• In undertaking to hire Murray, AEG performed absolutely no diligence in investigating or checking into Murray’s background, specialties, ability, or even whether he was insured, which it had a duty to do. In choosing to hire and employ a physician to treat Jackson, AEG undertook to act, and it needed to do so reasonably. AEG did not act reasonably and breached its duty.
  • During the course of Murray’s treatment, it became clear to AEG that Jackson was not doing well at all. AEG did nothing to terminate Murray and instead negligently retained him as an employee, and in so doing violated its duty of care.  AEG insisted that Jackson continue treatment with Murray and receive no treatment from other physicians, a further breach of its duty of supervision.

Along with negligent hiring, training and supervision, the complaint calls for unspecified damages for breach of contract, fraud, and negligent infliction of emotional distress. The matter is still pending in court.

According to ‘The Safe Hiring Manual – How To Keep Criminals, Terrorists, and Imposters Out of Your Workplace’ by Lester Rosen, founder of San Francisco area background check firm Employment Screening Resources (ESR), every employer carries the obligation – the duty – to exercise reasonable care for the safety of others when hiring. The legal description of the duty of care – “due diligence” means the employer must consider if a potential new employee represents a risk to others in view of the nature of the job.

If an employer fails to exercise due diligence in the hiring process and a person is harmed by an employee, that employer can be sued for damages in a civil lawsuit for failure to perform a legal duty. The name of the legal action is called “negligent hiring,” which is the flip side of “due diligence.” If an employer hires someone who they either knew or in the exercise of reasonable care should have known was dangerous, unfit, or not qualified for the position, the employer can be sued for negligent hiring if injuries or death occur.

While most employers obviously will not hire applicants they know are dangerous or unfit for a job, it is the “should have known” part that gets employers into difficulties.

For more information about due diligence and negligent hiring, visit the Employment Screening Resources (ESR) website at


Bus Company Sued for Discrimination against African-Americans and Latinos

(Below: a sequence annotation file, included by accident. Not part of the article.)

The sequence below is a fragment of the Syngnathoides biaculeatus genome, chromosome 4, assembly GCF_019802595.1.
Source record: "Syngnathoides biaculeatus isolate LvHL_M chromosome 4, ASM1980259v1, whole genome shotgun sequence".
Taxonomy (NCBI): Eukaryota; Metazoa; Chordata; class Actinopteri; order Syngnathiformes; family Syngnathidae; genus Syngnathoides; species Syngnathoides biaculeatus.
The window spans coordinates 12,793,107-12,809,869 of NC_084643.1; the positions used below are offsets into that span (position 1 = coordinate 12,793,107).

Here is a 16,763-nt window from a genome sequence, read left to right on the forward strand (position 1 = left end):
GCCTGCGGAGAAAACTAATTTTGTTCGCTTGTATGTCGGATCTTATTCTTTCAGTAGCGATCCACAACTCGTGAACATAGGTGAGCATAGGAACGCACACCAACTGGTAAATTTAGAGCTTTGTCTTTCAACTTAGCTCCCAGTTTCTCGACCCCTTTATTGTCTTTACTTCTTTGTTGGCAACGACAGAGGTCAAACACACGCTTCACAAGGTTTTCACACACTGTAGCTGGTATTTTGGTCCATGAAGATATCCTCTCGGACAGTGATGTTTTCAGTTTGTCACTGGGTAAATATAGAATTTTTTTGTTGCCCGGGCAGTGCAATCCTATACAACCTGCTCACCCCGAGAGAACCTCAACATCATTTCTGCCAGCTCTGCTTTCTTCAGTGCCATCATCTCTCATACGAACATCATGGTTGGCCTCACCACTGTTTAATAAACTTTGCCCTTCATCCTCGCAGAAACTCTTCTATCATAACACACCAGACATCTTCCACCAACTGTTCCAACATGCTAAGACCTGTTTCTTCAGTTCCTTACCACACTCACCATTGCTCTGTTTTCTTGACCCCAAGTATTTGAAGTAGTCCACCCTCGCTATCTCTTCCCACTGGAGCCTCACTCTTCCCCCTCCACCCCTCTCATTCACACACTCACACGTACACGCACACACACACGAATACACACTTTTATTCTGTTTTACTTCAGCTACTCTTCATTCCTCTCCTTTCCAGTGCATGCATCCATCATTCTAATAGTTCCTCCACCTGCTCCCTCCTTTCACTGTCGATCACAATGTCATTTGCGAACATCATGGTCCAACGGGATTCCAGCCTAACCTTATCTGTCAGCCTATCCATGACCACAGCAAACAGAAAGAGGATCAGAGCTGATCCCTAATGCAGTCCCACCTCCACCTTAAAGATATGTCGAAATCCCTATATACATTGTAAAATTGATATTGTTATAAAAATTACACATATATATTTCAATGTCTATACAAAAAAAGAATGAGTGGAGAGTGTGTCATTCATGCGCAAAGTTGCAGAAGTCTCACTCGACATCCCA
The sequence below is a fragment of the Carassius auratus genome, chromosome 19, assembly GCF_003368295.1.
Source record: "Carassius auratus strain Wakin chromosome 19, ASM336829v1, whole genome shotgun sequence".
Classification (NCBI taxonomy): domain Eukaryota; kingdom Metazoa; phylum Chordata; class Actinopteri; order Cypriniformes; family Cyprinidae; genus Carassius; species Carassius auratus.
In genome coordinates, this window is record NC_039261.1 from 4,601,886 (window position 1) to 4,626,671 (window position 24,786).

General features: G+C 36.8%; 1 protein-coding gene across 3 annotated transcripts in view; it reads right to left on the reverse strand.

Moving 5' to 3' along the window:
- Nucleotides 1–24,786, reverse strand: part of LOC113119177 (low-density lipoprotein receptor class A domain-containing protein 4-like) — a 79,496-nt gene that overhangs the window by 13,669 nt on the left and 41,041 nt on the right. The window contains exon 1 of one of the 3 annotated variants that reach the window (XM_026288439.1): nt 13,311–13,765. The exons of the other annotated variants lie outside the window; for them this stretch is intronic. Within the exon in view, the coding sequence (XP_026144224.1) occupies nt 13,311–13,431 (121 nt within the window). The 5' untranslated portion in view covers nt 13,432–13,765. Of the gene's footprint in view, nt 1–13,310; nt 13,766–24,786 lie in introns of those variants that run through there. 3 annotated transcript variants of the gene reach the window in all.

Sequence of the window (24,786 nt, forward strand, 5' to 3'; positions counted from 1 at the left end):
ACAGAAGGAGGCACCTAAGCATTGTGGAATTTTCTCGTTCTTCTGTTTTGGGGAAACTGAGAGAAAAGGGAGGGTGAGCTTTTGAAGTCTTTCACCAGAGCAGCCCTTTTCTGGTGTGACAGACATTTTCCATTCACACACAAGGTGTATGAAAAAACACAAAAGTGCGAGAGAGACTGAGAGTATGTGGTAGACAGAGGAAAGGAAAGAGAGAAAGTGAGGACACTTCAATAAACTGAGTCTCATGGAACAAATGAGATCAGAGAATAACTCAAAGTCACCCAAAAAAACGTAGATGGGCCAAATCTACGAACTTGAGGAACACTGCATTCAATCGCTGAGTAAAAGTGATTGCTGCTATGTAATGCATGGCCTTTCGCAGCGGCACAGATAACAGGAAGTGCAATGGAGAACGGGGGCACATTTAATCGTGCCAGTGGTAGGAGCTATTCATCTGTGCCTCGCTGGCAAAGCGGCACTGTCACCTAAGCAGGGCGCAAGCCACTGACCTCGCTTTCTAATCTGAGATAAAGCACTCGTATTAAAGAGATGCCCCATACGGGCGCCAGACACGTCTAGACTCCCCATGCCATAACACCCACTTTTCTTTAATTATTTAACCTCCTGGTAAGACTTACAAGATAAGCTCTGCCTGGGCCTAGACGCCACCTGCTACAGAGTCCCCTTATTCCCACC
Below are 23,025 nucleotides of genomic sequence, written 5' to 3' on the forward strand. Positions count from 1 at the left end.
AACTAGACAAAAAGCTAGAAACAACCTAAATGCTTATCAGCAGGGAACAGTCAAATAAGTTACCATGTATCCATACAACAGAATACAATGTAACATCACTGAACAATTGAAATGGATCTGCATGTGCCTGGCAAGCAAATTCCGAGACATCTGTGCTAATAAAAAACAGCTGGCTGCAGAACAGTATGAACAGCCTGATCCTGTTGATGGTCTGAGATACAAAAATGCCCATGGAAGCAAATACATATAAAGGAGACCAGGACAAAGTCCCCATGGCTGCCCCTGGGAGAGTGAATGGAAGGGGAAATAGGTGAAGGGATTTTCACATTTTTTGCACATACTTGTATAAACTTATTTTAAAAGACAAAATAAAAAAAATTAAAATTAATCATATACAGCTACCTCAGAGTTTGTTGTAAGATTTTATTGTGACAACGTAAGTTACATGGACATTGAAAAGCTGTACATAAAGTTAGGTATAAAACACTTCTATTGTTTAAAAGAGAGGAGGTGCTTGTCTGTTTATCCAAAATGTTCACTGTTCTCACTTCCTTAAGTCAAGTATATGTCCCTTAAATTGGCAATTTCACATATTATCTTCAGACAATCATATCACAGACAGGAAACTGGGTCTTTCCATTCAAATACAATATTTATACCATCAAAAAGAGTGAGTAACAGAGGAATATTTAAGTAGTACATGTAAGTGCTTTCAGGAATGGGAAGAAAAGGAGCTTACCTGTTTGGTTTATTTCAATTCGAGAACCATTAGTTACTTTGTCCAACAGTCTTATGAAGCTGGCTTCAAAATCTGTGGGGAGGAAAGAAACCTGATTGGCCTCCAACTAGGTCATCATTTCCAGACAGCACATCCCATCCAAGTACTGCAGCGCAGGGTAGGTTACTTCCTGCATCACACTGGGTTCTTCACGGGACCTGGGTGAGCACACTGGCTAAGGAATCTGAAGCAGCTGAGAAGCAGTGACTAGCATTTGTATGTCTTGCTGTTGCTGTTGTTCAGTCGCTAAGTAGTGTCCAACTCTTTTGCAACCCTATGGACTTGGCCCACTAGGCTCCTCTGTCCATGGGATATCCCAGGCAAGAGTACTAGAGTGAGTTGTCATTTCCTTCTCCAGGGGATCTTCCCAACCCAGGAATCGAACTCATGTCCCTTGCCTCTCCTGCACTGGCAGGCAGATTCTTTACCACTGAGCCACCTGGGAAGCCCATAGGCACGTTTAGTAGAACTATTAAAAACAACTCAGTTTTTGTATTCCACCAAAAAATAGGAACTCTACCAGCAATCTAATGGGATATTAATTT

By Lester Rosen, ESR President & Thomas Ahearn, ESR News Blog

A class action lawsuit backed by nation’s largest union of mass transit workers – the Amalgamated Transit Union (ATU) – asserts that a major provider of bus services violated federal race discrimination laws in its operations because workers with criminal records were barred from employment no matter how old the conviction.

According to a story on ATU News, a class action lawsuit was filed against First Transit, Inc., one of the nation’s largest bus companies, for illegal discrimination against African-American and Latino employees and job applicants. The lead plaintiff is an African-American woman who was fired in 2009 by First Transit in Oakland, CA, after just two days on the job due to a seven-year-old felony welfare fraud conviction, which had been expunged from her record by the state of California, according to ATU News.

At issue is a company-wide “No Hire Policy” implemented by First Transit that refuses employment to any job applicant who has a past felony conviction or who has been sentenced to any term of incarceration, no matter how brief. The “no-hire” policy is in force regardless of:

  • The nature and gravity of the offense,
  • The amount of time passed since the conviction, or
  • Whether the offense has any relationship to the job in question.

According to the plaintiff’s complaint, the policy has a “disparate impact” on African-American and Latino job seekers, because they are arrested and convicted at far greater rates than their white counterparts, ATU News reports.

In addition, ATU News reports that policy guidelines of the U.S. Equal Employment Opportunity Commission (EEOC) cited in the class action complaint support the claim of discriminatory practices at First Transit. According to the EEOC:

[A]n employer’s policy or practice of excluding individuals from employment on the basis of their conviction records has an adverse impact on [African Americans and Latinos]… such a policy or practice is unlawful under Title VII [of the U.S. Civil Rights Act of 1964] in the absence of a justifying business necessity.”

Employment Screening Resources (ESR) has long cautioned employers that any automatic disqualification rule – like a company-wide “No Hire Policy” – can be discriminatory, and that employers must first consider if there is a business justification to deny employment, taking into account the nature and gravity of the crime, the nature of the job, and the age of the offense. 

For more information on how best to avoid discrimination against employees and job applicants while conducting employment screening, visit


Arizona Nightclub Uses Background Checks to Tighten Security

By Thomas Ahearn, ESR News Blog

Patrons of nightclubs are usually prepared to have their driver’s licenses checked to prove they are old enough to drink, pay a cover charge, and adhere to a dress code, but undergo a background check?

According to an article posted on the Arizona Daily Star website, the Pearl Nightclub in Tucson, AZ is requiring some patrons to submit to a background check before they enter as part of beefed up security after the shooting death of a 21-year-old man in its parking lot in August.